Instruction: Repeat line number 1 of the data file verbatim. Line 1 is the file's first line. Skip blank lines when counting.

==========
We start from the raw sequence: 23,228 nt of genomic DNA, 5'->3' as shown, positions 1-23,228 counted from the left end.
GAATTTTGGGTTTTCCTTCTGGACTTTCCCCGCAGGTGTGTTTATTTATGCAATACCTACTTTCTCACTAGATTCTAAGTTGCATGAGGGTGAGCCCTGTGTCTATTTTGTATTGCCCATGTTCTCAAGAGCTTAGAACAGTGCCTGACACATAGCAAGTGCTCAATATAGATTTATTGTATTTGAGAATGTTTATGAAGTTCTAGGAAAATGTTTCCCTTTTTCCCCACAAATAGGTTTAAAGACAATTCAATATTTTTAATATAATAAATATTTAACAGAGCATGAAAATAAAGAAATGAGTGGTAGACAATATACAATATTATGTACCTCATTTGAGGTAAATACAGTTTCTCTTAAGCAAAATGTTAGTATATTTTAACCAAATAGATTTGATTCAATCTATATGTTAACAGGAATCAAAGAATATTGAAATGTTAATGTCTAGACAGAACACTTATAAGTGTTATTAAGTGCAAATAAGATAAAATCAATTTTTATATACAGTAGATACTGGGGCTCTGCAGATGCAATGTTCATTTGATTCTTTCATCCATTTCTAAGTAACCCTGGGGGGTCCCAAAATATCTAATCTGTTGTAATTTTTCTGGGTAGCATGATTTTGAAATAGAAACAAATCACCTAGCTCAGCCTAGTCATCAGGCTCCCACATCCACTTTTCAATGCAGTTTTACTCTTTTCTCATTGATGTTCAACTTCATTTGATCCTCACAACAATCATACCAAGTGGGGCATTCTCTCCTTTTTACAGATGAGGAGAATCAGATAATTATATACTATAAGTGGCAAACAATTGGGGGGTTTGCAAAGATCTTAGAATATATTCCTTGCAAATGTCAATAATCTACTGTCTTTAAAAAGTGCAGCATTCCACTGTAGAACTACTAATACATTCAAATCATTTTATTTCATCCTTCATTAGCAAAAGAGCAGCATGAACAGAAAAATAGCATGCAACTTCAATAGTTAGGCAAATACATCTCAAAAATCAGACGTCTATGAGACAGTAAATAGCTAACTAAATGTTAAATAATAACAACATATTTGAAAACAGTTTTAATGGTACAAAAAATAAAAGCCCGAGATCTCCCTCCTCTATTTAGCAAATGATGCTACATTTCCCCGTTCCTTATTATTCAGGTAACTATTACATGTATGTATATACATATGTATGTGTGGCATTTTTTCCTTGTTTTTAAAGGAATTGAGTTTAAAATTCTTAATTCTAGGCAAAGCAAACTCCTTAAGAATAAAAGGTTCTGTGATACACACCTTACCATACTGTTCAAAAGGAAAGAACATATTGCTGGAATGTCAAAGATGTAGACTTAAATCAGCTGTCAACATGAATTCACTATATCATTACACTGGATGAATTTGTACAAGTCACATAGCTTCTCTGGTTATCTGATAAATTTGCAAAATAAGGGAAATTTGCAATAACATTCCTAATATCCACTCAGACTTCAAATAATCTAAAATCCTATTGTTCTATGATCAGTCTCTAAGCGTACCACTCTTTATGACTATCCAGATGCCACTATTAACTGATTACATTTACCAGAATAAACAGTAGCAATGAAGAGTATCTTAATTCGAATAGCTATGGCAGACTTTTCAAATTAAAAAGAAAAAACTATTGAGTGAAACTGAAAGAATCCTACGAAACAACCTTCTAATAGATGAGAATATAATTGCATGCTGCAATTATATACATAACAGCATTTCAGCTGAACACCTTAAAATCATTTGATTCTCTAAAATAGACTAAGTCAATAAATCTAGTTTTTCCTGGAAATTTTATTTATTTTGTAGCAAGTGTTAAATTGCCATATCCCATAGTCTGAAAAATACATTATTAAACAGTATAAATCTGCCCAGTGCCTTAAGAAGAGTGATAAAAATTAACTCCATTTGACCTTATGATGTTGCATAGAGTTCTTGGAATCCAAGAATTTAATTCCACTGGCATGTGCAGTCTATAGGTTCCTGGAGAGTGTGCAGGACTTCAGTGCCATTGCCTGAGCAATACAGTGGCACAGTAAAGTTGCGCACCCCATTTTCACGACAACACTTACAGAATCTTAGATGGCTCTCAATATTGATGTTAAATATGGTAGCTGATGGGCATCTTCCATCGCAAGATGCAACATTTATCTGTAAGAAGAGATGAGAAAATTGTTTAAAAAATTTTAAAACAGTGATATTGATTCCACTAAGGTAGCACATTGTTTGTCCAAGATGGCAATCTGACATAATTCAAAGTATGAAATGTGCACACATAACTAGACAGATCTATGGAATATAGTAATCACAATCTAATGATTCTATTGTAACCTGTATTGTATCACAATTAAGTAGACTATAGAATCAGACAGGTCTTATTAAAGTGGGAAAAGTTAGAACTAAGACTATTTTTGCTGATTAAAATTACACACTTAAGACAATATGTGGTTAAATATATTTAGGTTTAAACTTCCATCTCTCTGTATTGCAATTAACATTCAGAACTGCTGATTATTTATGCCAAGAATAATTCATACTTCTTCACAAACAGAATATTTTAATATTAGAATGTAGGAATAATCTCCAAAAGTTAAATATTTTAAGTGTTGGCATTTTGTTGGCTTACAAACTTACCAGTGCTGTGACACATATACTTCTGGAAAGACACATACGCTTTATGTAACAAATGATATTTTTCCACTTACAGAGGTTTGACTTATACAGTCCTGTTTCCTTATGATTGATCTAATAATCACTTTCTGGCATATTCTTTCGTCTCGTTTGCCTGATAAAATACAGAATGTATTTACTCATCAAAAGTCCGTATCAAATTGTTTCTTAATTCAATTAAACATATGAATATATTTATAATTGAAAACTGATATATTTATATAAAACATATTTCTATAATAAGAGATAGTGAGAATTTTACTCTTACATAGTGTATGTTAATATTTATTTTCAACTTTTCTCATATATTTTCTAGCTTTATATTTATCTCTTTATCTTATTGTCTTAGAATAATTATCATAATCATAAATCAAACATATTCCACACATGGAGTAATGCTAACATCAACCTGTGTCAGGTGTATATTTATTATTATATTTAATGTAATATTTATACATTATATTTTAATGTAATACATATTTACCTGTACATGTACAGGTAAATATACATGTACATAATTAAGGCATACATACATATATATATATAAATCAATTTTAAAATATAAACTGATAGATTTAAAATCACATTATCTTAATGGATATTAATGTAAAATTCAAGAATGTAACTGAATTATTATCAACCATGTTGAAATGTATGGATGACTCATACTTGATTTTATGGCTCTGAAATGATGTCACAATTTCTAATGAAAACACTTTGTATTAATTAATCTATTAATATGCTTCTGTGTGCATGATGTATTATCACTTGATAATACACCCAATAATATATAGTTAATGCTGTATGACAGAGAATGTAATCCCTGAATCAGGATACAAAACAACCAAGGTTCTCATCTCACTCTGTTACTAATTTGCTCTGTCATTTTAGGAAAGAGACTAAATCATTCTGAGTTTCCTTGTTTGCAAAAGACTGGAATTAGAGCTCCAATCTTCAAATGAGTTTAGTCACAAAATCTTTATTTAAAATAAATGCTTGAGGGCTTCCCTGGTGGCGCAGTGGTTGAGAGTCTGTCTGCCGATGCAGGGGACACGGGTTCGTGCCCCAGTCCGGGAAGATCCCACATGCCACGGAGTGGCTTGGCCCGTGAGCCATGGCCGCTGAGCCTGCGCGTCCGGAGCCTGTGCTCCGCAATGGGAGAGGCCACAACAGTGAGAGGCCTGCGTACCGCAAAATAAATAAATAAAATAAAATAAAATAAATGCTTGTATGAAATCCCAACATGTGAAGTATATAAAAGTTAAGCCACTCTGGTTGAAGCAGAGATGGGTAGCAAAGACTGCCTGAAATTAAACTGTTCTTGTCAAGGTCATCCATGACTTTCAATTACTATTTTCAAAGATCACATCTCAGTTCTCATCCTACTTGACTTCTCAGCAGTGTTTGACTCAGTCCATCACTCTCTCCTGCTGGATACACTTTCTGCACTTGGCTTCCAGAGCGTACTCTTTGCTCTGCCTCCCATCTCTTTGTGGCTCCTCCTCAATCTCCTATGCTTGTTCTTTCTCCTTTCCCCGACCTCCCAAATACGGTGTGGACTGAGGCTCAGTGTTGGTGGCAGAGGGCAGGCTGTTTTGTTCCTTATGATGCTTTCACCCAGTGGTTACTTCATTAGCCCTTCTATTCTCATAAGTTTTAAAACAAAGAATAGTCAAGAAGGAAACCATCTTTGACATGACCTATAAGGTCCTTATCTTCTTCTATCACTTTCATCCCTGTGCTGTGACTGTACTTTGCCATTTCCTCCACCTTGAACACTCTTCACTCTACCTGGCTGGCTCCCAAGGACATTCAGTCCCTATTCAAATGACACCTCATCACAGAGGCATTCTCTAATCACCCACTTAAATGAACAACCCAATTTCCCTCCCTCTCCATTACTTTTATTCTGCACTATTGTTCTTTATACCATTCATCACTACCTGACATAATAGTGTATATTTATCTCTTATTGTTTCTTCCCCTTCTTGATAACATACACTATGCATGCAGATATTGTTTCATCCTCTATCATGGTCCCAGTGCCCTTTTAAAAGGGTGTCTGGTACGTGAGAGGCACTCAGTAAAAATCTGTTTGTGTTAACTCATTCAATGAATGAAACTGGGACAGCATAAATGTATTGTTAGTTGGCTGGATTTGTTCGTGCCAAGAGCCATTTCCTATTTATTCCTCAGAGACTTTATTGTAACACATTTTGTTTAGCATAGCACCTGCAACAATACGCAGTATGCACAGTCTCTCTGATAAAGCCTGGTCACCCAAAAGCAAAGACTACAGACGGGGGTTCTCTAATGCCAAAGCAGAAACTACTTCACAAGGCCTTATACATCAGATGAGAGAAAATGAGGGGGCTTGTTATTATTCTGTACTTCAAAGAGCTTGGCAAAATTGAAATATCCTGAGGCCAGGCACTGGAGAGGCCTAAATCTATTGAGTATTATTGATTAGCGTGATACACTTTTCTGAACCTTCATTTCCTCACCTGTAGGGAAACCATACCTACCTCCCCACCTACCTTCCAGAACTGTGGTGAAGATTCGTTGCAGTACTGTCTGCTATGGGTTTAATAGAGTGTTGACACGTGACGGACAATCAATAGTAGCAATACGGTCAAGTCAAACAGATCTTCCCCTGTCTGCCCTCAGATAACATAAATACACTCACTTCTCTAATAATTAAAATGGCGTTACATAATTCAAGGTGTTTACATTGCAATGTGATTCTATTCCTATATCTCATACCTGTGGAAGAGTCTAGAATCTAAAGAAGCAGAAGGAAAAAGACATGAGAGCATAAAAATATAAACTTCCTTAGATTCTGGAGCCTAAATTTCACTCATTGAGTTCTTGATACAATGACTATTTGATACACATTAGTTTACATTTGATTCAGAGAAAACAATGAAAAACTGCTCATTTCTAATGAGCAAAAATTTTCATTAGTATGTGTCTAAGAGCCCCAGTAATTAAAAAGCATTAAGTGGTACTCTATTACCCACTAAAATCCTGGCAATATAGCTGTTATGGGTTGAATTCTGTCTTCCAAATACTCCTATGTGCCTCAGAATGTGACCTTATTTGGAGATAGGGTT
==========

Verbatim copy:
We start from the raw sequence: 23,228 nt of genomic DNA, 5'->3' as shown, positions 1-23,228 counted from the left end.